“Clarity Trumps Persuasion”
It's a phrase much beloved of marketing and conversion expert Dr Flint McGlaughlin of MarketingExperiments.com.
And it's really been brought home to me recently as I've been reviewing a number of websites from consultants, coaches and professional speakers.
One of the things I see so often is sites that jump too fast to persuading. Here's what I mean by that…
Put yourself in the mind of a potential client visiting your site. Not one who's already 90% made up their mind, but one who's researching who to hire. Let's say you're a professional speaker.
Here's what goes on in your potential client's mind…
They're searching for someone to speak at their event. They've had a handful of names recommended and they're googling to find some others. They click on to your site. What are they thinking right now?
The question most people have in their mind when they first visit a site is “Am I in the right place? Am I going to find something useful for me here?”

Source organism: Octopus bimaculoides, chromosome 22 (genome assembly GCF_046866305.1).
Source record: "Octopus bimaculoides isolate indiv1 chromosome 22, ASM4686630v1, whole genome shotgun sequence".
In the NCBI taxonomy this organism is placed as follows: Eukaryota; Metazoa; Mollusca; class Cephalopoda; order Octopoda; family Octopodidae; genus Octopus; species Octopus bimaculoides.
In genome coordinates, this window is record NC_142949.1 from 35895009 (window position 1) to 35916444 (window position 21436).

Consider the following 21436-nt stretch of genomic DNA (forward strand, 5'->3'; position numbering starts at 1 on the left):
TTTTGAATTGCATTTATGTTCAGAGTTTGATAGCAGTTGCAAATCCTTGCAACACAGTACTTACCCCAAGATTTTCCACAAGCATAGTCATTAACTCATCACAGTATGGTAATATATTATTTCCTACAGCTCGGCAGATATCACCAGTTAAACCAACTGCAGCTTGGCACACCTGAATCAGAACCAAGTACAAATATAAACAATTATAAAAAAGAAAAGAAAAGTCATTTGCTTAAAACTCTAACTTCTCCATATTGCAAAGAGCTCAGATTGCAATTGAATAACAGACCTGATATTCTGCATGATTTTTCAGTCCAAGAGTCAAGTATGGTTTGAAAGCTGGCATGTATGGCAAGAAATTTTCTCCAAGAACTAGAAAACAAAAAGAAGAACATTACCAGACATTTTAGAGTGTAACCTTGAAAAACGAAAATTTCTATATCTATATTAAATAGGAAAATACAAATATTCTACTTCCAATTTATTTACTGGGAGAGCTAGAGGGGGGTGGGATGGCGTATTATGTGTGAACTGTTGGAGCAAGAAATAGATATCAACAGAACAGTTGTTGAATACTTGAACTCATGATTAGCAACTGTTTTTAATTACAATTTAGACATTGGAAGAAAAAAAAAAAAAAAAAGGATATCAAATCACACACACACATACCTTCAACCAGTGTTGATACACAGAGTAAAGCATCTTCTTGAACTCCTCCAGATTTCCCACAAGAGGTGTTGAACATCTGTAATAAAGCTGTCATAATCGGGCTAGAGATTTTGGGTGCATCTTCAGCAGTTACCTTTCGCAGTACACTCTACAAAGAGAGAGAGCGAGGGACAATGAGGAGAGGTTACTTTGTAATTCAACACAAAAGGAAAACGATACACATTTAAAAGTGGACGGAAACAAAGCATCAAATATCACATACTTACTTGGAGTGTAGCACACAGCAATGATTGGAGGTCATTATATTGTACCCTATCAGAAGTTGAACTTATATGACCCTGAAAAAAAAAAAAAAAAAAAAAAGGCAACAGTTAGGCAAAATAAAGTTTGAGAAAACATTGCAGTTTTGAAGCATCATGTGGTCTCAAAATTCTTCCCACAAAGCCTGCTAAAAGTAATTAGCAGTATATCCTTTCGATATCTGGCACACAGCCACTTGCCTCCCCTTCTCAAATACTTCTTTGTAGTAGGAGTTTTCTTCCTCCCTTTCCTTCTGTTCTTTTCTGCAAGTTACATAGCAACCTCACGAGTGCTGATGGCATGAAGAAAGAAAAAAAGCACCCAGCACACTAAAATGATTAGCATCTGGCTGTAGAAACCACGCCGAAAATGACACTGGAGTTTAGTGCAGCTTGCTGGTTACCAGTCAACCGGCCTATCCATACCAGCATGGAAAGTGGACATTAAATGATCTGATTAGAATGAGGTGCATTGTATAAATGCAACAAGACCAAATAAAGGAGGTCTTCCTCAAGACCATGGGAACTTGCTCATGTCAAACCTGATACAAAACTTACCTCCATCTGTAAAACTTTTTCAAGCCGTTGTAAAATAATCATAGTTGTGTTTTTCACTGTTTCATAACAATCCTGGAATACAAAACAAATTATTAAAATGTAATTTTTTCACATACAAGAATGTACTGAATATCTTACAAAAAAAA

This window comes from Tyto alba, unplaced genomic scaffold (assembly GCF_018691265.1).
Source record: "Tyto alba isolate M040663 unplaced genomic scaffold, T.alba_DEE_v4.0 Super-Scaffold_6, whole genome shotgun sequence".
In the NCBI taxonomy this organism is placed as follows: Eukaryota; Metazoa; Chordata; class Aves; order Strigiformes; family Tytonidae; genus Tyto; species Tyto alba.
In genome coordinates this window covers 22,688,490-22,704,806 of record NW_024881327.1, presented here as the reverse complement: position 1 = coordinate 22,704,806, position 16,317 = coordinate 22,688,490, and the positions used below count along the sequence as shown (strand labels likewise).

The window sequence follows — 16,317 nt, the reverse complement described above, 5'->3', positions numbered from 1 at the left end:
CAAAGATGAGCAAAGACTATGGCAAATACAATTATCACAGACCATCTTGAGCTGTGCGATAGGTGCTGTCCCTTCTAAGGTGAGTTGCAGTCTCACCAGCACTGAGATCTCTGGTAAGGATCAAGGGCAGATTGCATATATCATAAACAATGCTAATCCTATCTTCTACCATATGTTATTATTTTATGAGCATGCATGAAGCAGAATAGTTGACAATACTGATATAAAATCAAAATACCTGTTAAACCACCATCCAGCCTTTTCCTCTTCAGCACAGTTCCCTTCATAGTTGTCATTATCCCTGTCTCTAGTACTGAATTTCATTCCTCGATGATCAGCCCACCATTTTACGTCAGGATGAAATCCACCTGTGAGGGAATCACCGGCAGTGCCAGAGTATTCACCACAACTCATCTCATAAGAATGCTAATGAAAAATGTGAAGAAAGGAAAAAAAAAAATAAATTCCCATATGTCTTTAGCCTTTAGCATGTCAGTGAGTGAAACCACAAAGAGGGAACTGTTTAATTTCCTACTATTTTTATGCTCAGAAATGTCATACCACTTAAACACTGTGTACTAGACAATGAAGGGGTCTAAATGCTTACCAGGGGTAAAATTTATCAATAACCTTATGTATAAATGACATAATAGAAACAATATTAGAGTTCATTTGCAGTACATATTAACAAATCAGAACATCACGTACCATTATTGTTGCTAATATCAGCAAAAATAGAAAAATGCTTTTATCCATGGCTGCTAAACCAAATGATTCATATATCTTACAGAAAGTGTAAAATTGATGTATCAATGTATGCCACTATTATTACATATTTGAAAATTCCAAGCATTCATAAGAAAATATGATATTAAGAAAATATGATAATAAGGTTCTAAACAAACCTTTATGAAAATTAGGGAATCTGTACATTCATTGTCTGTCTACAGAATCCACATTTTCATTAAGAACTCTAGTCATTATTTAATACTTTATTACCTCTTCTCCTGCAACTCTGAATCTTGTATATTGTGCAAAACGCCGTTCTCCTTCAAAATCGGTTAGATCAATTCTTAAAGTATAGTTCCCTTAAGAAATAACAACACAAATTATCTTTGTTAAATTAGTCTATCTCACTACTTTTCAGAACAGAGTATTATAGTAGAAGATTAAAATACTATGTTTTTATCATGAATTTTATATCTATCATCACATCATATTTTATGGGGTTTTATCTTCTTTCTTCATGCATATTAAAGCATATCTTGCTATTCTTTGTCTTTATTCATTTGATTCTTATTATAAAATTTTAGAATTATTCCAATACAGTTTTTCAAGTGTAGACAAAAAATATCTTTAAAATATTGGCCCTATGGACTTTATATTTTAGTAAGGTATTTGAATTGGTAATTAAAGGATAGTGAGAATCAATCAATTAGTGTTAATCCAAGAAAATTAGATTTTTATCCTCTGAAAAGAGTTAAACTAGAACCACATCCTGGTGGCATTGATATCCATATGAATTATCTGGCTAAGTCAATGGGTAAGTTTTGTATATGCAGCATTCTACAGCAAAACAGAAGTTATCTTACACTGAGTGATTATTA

In the context of someone looking for a speaker for their event – that translates into “Do they speak to audiences like mine? Do they speak on the topic I'm looking for and/or my audience will find interesting?”
And that's where most sites go wrong. They jump straight into persuading.
They lead with their testimonials and differentiatiors. Great stuff, and very important. But too early. Or worse, they try to say something clever or funny but really don't say anything at all.
The question your potential buyer is asking is “am I in the right place?” remember. Until he knows that you speak (or consult or train or whatever you do) to people like him on subjects that are important to him then he doesn't care how great you are or how you're different to your competitors.
He needs to know you're relevant to him first.
That's where clarity trumps persuasion. Don't try to convince people how great you are until you've made it clear whether you work with people like them on the sort of goals or problems they have.
To a busy buyer with a pile of research to get through, if it's not clear the second he arrives on your site whether you're a fit then he's going to click that back button pretty instantly.
No matter how persuasive your site is; if it's not clear, he's gone.
Clarity trumps persuasion.